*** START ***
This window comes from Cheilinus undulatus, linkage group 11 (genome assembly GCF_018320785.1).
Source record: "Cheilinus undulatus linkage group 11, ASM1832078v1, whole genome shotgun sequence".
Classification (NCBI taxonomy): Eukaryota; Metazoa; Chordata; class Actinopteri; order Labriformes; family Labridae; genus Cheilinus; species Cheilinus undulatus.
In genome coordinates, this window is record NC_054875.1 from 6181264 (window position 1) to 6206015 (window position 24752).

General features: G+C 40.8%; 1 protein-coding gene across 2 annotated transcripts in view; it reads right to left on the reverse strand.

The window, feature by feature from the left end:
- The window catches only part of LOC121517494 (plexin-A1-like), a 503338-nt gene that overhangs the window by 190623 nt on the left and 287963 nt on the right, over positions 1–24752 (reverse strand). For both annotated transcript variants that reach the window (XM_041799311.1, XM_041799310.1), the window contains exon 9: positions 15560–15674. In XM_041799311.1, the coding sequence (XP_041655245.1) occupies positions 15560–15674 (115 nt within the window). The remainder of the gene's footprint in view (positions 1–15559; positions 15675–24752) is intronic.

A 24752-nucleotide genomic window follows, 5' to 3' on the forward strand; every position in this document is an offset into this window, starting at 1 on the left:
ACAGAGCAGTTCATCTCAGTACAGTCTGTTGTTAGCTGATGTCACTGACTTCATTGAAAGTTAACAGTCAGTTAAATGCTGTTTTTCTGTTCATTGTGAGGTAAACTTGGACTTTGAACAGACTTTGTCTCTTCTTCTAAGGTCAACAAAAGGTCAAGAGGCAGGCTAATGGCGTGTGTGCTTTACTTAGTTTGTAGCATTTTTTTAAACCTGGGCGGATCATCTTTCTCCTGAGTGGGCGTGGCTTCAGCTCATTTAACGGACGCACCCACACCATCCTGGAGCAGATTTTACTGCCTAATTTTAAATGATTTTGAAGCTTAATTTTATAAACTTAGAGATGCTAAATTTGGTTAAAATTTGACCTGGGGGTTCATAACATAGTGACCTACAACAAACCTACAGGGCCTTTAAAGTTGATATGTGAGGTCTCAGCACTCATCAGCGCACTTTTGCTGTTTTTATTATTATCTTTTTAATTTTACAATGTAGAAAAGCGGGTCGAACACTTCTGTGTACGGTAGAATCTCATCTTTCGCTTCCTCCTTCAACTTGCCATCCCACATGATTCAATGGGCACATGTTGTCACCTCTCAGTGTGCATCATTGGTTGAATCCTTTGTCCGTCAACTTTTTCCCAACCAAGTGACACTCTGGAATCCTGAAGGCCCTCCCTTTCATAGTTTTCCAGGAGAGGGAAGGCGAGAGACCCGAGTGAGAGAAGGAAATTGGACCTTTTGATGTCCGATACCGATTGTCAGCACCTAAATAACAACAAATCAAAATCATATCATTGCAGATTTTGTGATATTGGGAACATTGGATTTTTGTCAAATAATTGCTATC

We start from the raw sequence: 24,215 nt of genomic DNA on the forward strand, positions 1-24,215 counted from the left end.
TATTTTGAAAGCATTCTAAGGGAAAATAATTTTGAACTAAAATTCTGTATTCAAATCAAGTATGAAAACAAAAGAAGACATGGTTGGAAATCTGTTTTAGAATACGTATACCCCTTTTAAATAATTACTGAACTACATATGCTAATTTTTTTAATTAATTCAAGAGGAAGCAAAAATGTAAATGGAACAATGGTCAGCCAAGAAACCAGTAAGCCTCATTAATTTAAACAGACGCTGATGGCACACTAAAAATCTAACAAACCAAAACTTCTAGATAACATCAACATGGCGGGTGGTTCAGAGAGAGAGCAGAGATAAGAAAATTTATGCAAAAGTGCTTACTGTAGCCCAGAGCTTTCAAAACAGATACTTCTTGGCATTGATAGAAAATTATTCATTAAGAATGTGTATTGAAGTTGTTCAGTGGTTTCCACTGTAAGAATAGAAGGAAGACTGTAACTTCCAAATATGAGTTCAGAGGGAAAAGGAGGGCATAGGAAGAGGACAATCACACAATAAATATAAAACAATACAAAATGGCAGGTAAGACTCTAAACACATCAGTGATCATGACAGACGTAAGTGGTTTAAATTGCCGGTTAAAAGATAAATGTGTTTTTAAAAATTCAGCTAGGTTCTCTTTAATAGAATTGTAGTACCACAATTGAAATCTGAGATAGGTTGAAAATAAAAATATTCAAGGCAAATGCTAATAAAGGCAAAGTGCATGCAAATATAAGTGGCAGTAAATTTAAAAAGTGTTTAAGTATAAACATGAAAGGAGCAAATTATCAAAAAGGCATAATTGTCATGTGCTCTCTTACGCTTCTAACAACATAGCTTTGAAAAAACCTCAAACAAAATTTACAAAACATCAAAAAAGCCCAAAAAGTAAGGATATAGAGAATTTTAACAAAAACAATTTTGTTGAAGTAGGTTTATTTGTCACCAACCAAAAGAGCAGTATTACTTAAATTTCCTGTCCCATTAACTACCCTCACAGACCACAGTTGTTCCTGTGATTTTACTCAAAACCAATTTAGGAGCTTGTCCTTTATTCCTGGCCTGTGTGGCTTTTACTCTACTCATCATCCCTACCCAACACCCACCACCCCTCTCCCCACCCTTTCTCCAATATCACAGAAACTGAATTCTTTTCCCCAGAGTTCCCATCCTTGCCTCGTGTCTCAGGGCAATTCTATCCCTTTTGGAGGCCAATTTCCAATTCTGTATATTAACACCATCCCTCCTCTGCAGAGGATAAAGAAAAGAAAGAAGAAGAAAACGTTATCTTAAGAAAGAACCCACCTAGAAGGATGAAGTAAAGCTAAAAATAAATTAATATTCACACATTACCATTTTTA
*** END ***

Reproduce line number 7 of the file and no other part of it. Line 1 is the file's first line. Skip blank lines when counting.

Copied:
- The window catches only part of LOC121517494 (plexin-A1-like), a 503338-nt gene that overhangs the window by 190623 nt on the left and 287963 nt on the right, over positions 1–24752 (reverse strand). For both annotated transcript variants that reach the window (XM_041799311.1, XM_041799310.1), the window contains exon 9: positions 15560–15674. In XM_041799311.1, the coding sequence (XP_041655245.1) occupies positions 15560–15674 (115 nt within the window). The remainder of the gene's footprint in view (positions 1–15559; positions 15675–24752) is intronic.